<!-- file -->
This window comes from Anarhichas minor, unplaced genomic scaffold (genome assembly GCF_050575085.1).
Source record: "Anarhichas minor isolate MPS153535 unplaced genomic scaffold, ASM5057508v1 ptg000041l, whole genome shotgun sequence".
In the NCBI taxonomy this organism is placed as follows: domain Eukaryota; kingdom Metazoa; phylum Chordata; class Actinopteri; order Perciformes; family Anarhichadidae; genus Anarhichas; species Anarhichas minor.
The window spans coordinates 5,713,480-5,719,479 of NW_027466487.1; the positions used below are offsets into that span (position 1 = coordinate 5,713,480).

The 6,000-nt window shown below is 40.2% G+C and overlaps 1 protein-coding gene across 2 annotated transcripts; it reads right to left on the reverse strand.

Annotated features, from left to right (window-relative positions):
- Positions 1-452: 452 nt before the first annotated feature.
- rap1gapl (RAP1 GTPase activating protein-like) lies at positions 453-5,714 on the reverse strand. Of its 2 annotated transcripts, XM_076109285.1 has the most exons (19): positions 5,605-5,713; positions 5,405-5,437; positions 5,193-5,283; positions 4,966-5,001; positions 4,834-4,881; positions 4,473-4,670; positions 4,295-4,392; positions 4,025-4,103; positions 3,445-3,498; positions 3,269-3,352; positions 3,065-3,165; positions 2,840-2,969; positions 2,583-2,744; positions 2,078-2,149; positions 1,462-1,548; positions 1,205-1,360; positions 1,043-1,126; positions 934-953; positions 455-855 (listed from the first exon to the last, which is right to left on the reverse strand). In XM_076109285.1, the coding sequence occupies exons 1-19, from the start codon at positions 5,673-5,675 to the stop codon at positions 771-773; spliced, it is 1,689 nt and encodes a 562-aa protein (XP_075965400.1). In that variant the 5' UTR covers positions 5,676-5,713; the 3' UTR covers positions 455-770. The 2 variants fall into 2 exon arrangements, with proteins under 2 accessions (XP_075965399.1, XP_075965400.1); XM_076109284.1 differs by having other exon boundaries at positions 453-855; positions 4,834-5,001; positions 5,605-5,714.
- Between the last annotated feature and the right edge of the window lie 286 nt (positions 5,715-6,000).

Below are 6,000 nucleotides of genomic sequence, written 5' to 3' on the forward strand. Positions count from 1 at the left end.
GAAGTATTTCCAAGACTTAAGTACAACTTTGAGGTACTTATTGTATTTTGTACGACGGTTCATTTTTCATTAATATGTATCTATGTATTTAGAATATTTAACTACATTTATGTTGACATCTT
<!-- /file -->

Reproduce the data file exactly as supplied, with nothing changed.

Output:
This window comes from Anarhichas minor, unplaced genomic scaffold (genome assembly GCF_050575085.1).
Source record: "Anarhichas minor isolate MPS153535 unplaced genomic scaffold, ASM5057508v1 ptg000041l, whole genome shotgun sequence".
In the NCBI taxonomy this organism is placed as follows: domain Eukaryota; kingdom Metazoa; phylum Chordata; class Actinopteri; order Perciformes; family Anarhichadidae; genus Anarhichas; species Anarhichas minor.
The window spans coordinates 5,713,480-5,719,479 of NW_027466487.1; the positions used below are offsets into that span (position 1 = coordinate 5,713,480).

The 6,000-nt window shown below is 40.2% G+C and overlaps 1 protein-coding gene across 2 annotated transcripts; it reads right to left on the reverse strand.

Annotated features, from left to right (window-relative positions):
- Positions 1-452: 452 nt before the first annotated feature.
- rap1gapl (RAP1 GTPase activating protein-like) lies at positions 453-5,714 on the reverse strand. Of its 2 annotated transcripts, XM_076109285.1 has the most exons (19): positions 5,605-5,713; positions 5,405-5,437; positions 5,193-5,283; positions 4,966-5,001; positions 4,834-4,881; positions 4,473-4,670; positions 4,295-4,392; positions 4,025-4,103; positions 3,445-3,498; positions 3,269-3,352; positions 3,065-3,165; positions 2,840-2,969; positions 2,583-2,744; positions 2,078-2,149; positions 1,462-1,548; positions 1,205-1,360; positions 1,043-1,126; positions 934-953; positions 455-855 (listed from the first exon to the last, which is right to left on the reverse strand). In XM_076109285.1, the coding sequence occupies exons 1-19, from the start codon at positions 5,673-5,675 to the stop codon at positions 771-773; spliced, it is 1,689 nt and encodes a 562-aa protein (XP_075965400.1). In that variant the 5' UTR covers positions 5,676-5,713; the 3' UTR covers positions 455-770. The 2 variants fall into 2 exon arrangements, with proteins under 2 accessions (XP_075965399.1, XP_075965400.1); XM_076109284.1 differs by having other exon boundaries at positions 453-855; positions 4,834-5,001; positions 5,605-5,714.
- Between the last annotated feature and the right edge of the window lie 286 nt (positions 5,715-6,000).

Below are 6,000 nucleotides of genomic sequence, written 5' to 3' on the forward strand. Positions count from 1 at the left end.
GAAGTATTTCCAAGACTTAAGTACAACTTTGAGGTACTTATTGTATTTTGTACGACGGTTCATTTTTCATTAATATGTATCTATGTATTTAGAATATTTAACTACATTTATGTTGACATCTT